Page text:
The San Francisco Chronicle newsroom embarked on the series “Delta on the Edge” to provide readers with a deep look at the Sacramento-San Joaquin River Delta, a waterway at the center of everything vital and vulnerable about California. It is impossible to grasp the state’s most-important tensions without understanding how water flows — and who controls it.
Though the delta is the state’s most important source of water, it’s buckling under heavy demand and the pressures of climate change. It is also a unique and threatened place, culturally and economically. Still, most Californians know little or nothing about it.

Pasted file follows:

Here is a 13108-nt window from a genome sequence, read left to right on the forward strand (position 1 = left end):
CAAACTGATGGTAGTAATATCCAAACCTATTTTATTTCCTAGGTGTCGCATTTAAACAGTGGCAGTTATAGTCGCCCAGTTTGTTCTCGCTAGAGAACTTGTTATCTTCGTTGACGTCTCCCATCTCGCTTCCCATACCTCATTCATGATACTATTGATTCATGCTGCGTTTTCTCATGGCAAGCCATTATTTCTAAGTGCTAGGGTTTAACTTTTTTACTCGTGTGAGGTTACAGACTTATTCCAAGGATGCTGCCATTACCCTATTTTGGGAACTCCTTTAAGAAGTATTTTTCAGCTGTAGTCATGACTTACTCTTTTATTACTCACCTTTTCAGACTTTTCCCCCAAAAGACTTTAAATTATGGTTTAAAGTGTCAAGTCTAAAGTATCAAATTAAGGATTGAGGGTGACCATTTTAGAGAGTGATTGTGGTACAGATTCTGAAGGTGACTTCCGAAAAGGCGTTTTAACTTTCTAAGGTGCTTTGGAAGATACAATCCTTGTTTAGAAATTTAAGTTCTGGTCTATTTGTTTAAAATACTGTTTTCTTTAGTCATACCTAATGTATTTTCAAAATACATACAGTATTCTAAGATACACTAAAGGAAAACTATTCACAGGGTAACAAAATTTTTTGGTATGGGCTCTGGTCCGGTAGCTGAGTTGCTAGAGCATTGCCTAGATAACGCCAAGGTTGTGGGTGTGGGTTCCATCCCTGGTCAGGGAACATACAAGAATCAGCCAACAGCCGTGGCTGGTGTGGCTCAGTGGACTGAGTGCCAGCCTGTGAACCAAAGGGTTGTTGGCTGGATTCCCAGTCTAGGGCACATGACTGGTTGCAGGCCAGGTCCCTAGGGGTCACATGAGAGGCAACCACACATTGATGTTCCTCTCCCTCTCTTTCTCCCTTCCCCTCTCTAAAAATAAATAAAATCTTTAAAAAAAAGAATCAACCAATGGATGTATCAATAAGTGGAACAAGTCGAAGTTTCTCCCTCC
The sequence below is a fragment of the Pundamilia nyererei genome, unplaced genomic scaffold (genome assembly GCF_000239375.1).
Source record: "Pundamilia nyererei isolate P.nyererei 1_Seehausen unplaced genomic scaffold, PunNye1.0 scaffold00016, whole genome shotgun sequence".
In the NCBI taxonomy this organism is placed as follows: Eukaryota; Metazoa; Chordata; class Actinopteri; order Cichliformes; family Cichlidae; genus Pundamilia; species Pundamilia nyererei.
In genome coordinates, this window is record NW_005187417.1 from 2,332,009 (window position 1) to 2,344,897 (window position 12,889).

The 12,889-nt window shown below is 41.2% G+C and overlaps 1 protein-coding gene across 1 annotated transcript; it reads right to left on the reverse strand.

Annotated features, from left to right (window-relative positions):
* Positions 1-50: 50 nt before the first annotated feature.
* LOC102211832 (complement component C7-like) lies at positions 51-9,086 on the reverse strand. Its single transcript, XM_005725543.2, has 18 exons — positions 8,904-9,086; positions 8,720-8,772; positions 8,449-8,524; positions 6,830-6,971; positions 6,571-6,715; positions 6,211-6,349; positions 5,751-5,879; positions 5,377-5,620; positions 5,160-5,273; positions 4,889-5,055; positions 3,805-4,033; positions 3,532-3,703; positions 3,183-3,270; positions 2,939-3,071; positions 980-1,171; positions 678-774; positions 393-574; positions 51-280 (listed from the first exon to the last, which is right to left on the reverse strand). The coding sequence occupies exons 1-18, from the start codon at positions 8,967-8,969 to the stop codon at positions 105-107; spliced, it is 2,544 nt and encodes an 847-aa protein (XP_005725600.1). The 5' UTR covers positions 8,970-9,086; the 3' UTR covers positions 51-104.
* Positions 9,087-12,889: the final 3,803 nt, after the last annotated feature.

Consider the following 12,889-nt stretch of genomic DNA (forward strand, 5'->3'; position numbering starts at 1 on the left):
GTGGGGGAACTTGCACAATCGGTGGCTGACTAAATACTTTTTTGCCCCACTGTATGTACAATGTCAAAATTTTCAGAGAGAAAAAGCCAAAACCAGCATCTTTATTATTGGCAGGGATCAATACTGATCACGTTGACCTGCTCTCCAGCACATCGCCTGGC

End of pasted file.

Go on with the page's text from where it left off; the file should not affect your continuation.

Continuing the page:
Our project combines narrative writing and explanatory reporting with a varied array of visuals and interactive graphics to break down the state’s complex water picture and expose the region’s fault lines through the tales of both powerful and ordinary people.
We are submitting the first three parts of this ongoing series.
The introductory piece looks at a $17 billion water pipeline the state is proposing to shore up supplies that, as our reporting found, will have far-reaching and perhaps grave consequences for those living in the region.
The second story seeks to explore the offbeat character of the delta, a place where people go to get off the grid or pursue a far-fetched California dream.
The third article explores how everything is connected in California’s wildlands, as a beloved subculture — bass fishing — could fall victim to a huge plumbing project designed to safeguard the state’s unrelenting demand for water.
We are proud to nominate the “Delta on the Edge” series for the Online Journalism Award for Explanatory Reporting.